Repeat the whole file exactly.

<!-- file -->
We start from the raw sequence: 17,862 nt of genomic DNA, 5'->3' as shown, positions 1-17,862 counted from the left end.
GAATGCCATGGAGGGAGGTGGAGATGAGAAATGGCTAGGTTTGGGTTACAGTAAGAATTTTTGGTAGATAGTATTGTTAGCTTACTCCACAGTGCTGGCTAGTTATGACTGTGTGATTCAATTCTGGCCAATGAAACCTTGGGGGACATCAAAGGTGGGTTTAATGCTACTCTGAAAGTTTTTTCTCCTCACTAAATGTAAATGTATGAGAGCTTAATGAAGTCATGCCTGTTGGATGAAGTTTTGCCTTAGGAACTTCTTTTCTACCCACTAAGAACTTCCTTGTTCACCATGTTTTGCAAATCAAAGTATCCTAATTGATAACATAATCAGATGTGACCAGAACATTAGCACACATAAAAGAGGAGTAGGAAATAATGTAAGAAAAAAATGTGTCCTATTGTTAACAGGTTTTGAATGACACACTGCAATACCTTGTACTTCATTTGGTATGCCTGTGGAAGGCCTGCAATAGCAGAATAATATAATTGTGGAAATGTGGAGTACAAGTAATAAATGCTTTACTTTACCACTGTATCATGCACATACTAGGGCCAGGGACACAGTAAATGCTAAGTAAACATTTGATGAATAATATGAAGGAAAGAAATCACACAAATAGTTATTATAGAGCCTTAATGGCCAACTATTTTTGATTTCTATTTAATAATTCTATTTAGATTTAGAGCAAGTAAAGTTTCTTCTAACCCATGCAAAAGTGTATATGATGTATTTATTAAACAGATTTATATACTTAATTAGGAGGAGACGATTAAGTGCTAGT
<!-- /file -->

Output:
We start from the raw sequence: 17,862 nt of genomic DNA, 5'->3' as shown, positions 1-17,862 counted from the left end.
GAATGCCATGGAGGGAGGTGGAGATGAGAAATGGCTAGGTTTGGGTTACAGTAAGAATTTTTGGTAGATAGTATTGTTAGCTTACTCCACAGTGCTGGCTAGTTATGACTGTGTGATTCAATTCTGGCCAATGAAACCTTGGGGGACATCAAAGGTGGGTTTAATGCTACTCTGAAAGTTTTTTCTCCTCACTAAATGTAAATGTATGAGAGCTTAATGAAGTCATGCCTGTTGGATGAAGTTTTGCCTTAGGAACTTCTTTTCTACCCACTAAGAACTTCCTTGTTCACCATGTTTTGCAAATCAAAGTATCCTAATTGATAACATAATCAGATGTGACCAGAACATTAGCACACATAAAAGAGGAGTAGGAAATAATGTAAGAAAAAAATGTGTCCTATTGTTAACAGGTTTTGAATGACACACTGCAATACCTTGTACTTCATTTGGTATGCCTGTGGAAGGCCTGCAATAGCAGAATAATATAATTGTGGAAATGTGGAGTACAAGTAATAAATGCTTTACTTTACCACTGTATCATGCACATACTAGGGCCAGGGACACAGTAAATGCTAAGTAAACATTTGATGAATAATATGAAGGAAAGAAATCACACAAATAGTTATTATAGAGCCTTAATGGCCAACTATTTTTGATTTCTATTTAATAATTCTATTTAGATTTAGAGCAAGTAAAGTTTCTTCTAACCCATGCAAAAGTGTATATGATGTATTTATTAAACAGATTTATATACTTAATTAGGAGGAGACGATTAAGTGCTAGT